Land Trust launches major campaign

The Nugget Newspaper reports on the launch of the Campaign for Whychus Creek.
By Jim Cornelius
The Nugget Newspaper

Over the past two decades, Deschutes Land Trust (DLT) has played a significant role in bringing Whychus Creek back to life.

Working with willing sellers, DLT has purchased or gained conservation easements on land that has preserved eight miles of Whychus Creek and 2,200 acres of surrounding land. Not only has that land returned to a more natural ecology, it has also become a playground and living research laboratory for the people of Sisters Country.

Now, DLT is making a final push to complete its conservation efforts along the Sisters Country waterway. The Land Trust has launched a major capital campaign to complete purchases of land along the creek.

"We've been talking to landowners for a long time and getting to the point where we can acquire property or easements," said Brad Chalfant, DLT's executive director. "At this point, I think we can see the finish line."

It'll take some $15 million to get across that finish line -with about $4 million of that figure to be raised locally, from private donors in Central Oregon. The local funds can be leveraged to raise the balance from federal and state agencies and foundations.

"They want to see local buy-in," Chalfant said.

The funds raised through The Campaign for Whychus Creek will not only be used to acquire land, but also to fund stewardship projects and to "significantly improve access," Chalfant noted. DLT's philosophy is centered around management of the land forever, with the public enjoying its beauty and benefits so that the next generations feel invested in the land.

"We don't buy it and lock it up," said DLT board vice president Kim McCarrel, who is noted for her books on Northwest equestrian trails.

Chalfant said he is not at liberty to discuss specific properties, but it is fairly obvious looking at a map that the properties the Land Trust is seeking to acquire would bridge gaps between DLT properties along the creek.

"We're looking, frankly, for the biggest properties, the properties that have the most stream mileage and the most floodplain."

It is in the floodplains where the High Desert ecosystem has the greatest biodiversity, Chalfant noted.

Land and/or rights acquisitions could preserve another six-mile reach of the creek. Restoration efforts would include a "re-meandering" of the creek similar to what was done on DLT's Camp Polk Preserve. That project has proved remarkably successful at restoring a more natural ecosystem - and controlling the output of the moody, flashy creek.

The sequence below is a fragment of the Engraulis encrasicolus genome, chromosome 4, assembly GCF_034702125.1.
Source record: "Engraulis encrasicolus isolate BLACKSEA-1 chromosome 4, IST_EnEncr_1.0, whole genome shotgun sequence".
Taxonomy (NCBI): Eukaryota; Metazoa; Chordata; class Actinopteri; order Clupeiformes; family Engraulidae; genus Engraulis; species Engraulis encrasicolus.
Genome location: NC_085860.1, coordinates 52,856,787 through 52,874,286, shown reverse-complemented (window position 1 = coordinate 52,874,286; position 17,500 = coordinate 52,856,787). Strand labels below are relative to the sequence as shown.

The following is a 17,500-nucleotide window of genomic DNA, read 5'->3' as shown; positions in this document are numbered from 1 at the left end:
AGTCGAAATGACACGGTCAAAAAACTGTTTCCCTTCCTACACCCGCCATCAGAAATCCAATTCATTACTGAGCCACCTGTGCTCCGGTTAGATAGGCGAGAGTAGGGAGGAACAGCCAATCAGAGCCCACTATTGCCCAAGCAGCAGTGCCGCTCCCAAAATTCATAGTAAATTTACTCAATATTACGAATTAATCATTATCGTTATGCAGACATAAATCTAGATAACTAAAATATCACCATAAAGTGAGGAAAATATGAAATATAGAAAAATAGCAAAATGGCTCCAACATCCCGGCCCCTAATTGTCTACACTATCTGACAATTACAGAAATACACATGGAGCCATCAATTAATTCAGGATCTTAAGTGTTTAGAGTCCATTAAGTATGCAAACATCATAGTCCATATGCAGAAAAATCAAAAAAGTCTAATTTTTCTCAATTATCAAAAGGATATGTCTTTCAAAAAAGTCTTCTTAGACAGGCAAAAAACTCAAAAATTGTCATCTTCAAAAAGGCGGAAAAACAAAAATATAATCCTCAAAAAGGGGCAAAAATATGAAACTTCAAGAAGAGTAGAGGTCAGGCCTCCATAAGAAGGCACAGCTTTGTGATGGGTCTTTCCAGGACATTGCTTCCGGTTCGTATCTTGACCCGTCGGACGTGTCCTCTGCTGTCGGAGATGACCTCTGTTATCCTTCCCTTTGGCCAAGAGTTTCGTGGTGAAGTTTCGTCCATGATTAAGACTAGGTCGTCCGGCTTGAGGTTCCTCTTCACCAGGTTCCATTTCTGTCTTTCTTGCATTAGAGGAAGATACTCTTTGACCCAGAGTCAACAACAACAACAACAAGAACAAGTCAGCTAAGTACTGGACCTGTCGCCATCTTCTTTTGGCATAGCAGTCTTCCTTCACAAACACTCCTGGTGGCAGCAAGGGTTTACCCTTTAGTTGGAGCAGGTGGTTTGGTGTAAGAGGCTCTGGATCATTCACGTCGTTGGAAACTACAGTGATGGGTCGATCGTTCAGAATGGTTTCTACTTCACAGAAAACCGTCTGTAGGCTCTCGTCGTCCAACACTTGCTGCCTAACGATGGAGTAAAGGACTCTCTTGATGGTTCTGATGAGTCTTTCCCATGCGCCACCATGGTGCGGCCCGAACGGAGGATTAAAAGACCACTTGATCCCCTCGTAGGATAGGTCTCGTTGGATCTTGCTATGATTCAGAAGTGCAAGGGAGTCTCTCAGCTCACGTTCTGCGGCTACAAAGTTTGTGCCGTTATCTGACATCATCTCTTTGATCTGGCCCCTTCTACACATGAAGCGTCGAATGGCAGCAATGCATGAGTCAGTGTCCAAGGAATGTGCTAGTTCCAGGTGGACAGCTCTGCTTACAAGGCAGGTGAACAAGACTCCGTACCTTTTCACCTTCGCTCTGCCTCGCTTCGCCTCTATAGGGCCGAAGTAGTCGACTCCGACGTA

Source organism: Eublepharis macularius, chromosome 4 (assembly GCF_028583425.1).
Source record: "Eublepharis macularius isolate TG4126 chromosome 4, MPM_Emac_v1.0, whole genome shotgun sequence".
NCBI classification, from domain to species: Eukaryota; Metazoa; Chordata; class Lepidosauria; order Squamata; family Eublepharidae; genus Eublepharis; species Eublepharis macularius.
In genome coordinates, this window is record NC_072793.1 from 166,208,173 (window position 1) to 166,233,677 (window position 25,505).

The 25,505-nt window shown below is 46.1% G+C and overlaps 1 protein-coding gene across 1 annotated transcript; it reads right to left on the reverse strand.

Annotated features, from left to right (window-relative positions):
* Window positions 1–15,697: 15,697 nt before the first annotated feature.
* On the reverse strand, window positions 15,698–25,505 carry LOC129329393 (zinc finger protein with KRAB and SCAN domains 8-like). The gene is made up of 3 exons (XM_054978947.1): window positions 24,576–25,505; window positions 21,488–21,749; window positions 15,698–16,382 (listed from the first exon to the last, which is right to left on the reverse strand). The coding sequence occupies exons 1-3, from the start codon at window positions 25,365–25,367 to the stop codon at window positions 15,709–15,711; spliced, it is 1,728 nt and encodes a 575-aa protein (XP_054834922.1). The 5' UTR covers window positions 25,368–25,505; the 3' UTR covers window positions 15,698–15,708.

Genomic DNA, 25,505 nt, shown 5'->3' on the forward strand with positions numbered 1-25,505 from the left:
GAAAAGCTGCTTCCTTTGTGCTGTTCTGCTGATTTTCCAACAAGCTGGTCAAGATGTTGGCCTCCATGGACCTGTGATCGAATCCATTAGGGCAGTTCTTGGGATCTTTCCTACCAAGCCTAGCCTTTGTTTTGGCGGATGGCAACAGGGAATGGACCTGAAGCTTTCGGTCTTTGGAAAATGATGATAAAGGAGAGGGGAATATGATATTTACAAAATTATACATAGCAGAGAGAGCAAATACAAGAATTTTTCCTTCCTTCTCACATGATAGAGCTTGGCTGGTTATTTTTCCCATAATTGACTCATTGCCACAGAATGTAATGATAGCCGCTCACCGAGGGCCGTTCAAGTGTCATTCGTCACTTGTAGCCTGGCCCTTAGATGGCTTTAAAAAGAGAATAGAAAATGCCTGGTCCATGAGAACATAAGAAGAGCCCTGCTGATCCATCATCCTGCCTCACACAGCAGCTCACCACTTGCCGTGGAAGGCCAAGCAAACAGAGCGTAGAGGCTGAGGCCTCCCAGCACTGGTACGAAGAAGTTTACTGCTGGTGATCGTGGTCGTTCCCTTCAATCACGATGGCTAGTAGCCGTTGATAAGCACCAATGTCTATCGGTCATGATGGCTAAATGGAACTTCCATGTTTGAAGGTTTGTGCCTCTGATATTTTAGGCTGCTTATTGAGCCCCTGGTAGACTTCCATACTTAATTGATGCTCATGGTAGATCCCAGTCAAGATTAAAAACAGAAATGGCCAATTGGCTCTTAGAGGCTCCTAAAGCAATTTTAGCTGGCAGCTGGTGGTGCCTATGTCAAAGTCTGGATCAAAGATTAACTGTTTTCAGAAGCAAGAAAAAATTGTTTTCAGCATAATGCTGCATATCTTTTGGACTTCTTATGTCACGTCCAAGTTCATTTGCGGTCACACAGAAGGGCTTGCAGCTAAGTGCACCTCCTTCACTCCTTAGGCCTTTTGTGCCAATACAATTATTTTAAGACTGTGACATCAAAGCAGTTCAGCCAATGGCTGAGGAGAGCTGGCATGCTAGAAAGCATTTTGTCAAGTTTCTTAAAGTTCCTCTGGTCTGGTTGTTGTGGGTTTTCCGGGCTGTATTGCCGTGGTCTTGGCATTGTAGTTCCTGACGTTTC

"The water table has come up four, five, six feet," Chalfant said.

The Land Trust's first phase of the Campaign for Whychus Creek was the purchase of 480 additional acres on Whychus Creek. This purchase protects another two miles of Whychus Creek and secures important habitat for salmon and steelhead, deer and elk, eagles and songbirds. The newly-expanded Whychus Canyon Preserve also offers public hiking access to Whychus Creek. The Land Trust is currently developing plans for enhancement of fish and wildlife habitat and providing appropriate educational and recreational use on the new portion of Whychus Canyon Preserve. The addition will remain closed until next spring when initial trail planning and construction will be complete.

DLT's work ties in with the work of other nonprofits and agencies that are working ultimately to restore historic steelhead runs on Whychus Creek. Recently, a partnership dismantled the last irrigation diversion dam on the creek, at Pine Meadow Ranch.

That project involved the landowners and water-rights holders of Pine Meadow Ranch as well as public agencies and several non-profits. The Upper Deschutes Watershed Council, Deschutes National Forest, Deschutes River Conservancy and Pine Meadow Ranch are all participating in the fisheries restoration efforts.

Restoration of stream flows, recreation of habitat, and funding of ongoing management create a unique level of commitment to Whychus Creek.

"Nobody has done the kind of coordinated restoration that has brought a stream back to life anywhere else on this scale," Chalfant said.

McCarrel says that the conservation work is an example of the ways in which the people of Sisters Country pull together to reach common goals.

"Sisters is special," she said. "It really is."

For more information on The Campaign for Whychus Creek visit